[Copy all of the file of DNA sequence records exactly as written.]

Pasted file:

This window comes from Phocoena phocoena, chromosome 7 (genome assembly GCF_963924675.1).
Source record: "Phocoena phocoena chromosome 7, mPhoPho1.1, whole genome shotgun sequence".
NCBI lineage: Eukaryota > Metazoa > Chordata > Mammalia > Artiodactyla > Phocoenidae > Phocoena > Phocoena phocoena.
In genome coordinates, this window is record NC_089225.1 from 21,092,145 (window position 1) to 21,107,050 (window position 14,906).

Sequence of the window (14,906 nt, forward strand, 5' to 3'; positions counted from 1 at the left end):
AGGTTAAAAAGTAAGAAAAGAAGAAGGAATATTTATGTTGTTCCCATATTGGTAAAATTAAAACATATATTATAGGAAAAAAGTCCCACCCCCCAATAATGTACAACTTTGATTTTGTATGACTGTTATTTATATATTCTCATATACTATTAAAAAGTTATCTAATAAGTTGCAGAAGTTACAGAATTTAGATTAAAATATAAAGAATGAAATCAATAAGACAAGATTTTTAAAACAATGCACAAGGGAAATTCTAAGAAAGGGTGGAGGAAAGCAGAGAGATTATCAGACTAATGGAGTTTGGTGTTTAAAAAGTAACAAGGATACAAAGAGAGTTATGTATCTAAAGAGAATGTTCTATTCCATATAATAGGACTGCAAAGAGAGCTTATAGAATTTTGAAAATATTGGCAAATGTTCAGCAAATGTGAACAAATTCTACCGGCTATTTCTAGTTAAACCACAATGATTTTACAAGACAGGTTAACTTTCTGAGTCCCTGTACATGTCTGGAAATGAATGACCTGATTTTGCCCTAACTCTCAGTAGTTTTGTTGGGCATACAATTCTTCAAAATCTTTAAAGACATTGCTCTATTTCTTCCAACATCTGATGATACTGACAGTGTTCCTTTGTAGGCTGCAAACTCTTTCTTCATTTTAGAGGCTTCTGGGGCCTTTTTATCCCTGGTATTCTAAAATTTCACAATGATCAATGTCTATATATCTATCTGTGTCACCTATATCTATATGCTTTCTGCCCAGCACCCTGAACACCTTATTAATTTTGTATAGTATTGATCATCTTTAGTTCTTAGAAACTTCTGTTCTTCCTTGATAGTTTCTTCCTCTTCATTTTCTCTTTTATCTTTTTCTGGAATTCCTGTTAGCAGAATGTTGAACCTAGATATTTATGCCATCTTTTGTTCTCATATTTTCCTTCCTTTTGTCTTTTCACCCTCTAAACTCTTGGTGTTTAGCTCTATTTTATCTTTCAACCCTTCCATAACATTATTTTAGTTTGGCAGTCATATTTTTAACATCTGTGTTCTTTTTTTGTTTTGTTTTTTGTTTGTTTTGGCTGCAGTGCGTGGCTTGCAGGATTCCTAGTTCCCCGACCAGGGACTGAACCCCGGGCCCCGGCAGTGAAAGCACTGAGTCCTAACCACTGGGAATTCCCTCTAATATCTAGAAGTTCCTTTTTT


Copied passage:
This window comes from Phocoena phocoena, chromosome 7 (genome assembly GCF_963924675.1).
Source record: "Phocoena phocoena chromosome 7, mPhoPho1.1, whole genome shotgun sequence".
NCBI lineage: Eukaryota > Metazoa > Chordata > Mammalia > Artiodactyla > Phocoenidae > Phocoena > Phocoena phocoena.
In genome coordinates, this window is record NC_089225.1 from 21,092,145 (window position 1) to 21,107,050 (window position 14,906).

Sequence of the window (14,906 nt, forward strand, 5' to 3'; positions counted from 1 at the left end):
AGGTTAAAAAGTAAGAAAAGAAGAAGGAATATTTATGTTGTTCCCATATTGGTAAAATTAAAACATATATTATAGGAAAAAAGTCCCACCCCCCAATAATGTACAACTTTGATTTTGTATGACTGTTATTTATATATTCTCATATACTATTAAAAAGTTATCTAATAAGTTGCAGAAGTTACAGAATTTAGATTAAAATATAAAGAATGAAATCAATAAGACAAGATTTTTAAAACAATGCACAAGGGAAATTCTAAGAAAGGGTGGAGGAAAGCAGAGAGATTATCAGACTAATGGAGTTTGGTGTTTAAAAAGTAACAAGGATACAAAGAGAGTTATGTATCTAAAGAGAATGTTCTATTCCATATAATAGGACTGCAAAGAGAGCTTATAGAATTTTGAAAATATTGGCAAATGTTCAGCAAATGTGAACAAATTCTACCGGCTATTTCTAGTTAAACCACAATGATTTTACAAGACAGGTTAACTTTCTGAGTCCCTGTACATGTCTGGAAATGAATGACCTGATTTTGCCCTAACTCTCAGTAGTTTTGTTGGGCATACAATTCTTCAAAATCTTTAAAGACATTGCTCTATTTCTTCCAACATCTGATGATACTGACAGTGTTCCTTTGTAGGCTGCAAACTCTTTCTTCATTTTAGAGGCTTCTGGGGCCTTTTTATCCCTGGTATTCTAAAATTTCACAATGATCAATGTCTATATATCTATCTGTGTCACCTATATCTATATGCTTTCTGCCCAGCACCCTGAACACCTTATTAATTTTGTATAGTATTGATCATCTTTAGTTCTTAGAAACTTCTGTTCTTCCTTGATAGTTTCTTCCTCTTCATTTTCTCTTTTATCTTTTTCTGGAATTCCTGTTAGCAGAATGTTGAACCTAGATATTTATGCCATCTTTTGTTCTCATATTTTCCTTCCTTTTGTCTTTTCACCCTCTAAACTCTTGGTGTTTAGCTCTATTTTATCTTTCAACCCTTCCATAACATTATTTTAGTTTGGCAGTCATATTTTTAACATCTGTGTTCTTTTTTTGTTTTGTTTTTTGTTTGTTTTGGCTGCAGTGCGTGGCTTGCAGGATTCCTAGTTCCCCGACCAGGGACTGAACCCCGGGCCCCGGCAGTGAAAGCACTGAGTCCTAACCACTGGGAATTCCCTCTAATATCTAGAAGTTCCTTTTTT